image: Saks' Full email

 

Wow.

Let’s turn on the pictures and see what we get:

image: Saks email with pics

 

The poor lady looks like the victim of a magic trick involving large metal blades.

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What could have saved this campaign?

Saks is no stranger to mobile. They have a smartphone app, a mobile web site and a text-messaging program. If you’re on your phone, they want to be with you. Unless you’re reading one of their emails, which clearly are not designed for consumption on a mobile phone. It’s a common oversight but the impacts could be significant. Fortunately the fix is not complicated and may actually free up some resources in the Saks marketing department. They need to optimize their emails for mobile. Here’s how:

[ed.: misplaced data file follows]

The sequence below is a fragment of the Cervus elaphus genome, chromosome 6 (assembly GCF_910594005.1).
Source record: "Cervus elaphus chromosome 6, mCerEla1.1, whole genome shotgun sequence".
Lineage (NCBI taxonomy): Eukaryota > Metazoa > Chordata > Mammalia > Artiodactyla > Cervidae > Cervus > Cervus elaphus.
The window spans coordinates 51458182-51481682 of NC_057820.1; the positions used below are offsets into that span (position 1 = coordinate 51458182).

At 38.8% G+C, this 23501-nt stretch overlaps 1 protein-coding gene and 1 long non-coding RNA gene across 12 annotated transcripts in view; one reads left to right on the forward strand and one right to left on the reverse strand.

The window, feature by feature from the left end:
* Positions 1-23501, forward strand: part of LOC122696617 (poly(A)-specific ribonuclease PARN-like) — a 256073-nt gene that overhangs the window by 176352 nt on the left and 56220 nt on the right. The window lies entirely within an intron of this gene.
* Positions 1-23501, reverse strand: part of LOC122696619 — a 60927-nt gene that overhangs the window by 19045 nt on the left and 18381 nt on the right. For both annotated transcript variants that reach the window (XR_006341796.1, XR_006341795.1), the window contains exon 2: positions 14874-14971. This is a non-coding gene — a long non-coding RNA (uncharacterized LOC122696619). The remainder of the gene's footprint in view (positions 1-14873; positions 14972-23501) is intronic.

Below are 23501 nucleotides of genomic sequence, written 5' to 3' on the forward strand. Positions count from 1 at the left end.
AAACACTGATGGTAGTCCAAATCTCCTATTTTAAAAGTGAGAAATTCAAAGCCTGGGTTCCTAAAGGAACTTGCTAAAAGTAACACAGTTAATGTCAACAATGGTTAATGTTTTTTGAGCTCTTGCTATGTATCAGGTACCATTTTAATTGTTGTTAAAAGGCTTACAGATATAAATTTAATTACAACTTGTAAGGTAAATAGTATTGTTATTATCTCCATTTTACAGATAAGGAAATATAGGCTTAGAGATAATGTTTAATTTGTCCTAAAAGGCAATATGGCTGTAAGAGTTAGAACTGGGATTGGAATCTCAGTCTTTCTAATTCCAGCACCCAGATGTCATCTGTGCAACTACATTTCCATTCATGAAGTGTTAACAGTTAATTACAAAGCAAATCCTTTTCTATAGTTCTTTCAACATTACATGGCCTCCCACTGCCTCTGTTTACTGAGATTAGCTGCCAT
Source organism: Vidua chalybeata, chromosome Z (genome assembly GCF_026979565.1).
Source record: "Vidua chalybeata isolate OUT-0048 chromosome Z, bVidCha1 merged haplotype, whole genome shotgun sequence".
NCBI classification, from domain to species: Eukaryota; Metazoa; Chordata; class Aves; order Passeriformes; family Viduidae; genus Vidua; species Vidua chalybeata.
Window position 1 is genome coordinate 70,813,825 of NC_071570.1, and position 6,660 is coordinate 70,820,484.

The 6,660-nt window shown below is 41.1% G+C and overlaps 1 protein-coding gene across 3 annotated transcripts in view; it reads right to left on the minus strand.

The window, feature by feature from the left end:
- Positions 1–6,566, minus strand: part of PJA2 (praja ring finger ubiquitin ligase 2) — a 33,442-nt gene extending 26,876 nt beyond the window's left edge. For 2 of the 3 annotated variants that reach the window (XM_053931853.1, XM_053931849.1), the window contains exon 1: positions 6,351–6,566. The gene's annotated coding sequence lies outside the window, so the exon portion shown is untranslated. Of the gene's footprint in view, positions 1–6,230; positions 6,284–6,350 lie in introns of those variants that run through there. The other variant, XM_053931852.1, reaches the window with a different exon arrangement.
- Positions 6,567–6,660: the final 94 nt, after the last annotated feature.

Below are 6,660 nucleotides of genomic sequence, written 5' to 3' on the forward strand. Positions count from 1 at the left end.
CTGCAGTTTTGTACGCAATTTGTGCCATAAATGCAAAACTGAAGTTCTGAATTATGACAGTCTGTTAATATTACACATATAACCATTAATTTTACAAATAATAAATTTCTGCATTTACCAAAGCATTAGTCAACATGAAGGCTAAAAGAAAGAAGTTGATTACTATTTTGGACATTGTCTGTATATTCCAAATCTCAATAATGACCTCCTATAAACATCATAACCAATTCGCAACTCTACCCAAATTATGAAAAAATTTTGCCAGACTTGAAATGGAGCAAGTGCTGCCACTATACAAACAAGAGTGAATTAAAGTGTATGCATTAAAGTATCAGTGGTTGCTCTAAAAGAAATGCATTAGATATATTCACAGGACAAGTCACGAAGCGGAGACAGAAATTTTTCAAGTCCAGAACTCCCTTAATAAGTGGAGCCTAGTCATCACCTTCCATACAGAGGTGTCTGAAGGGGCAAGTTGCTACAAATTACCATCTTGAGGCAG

1) Build or use an email template that detects the device and renders the email appropriately. This is done using Media Queries. The concept is known as responsive email design.

2) Reduce reliance on images to deliver the message. Most Android email clients have images turned off by default to control data usage. Your message should come through even without images.  Switch to rich text for the bulk of the email with perhaps a single image at the top with generous use of the <alt> attribute to display text when the image isn’t shown.

3) Leave lots of room to tap.  The average finger is around 45 pixels wide. Jay Shwedelson at Worldata says up to 1/3 of your email clicks could be accidental if you’re not leaving 15 pixels of padding around your links.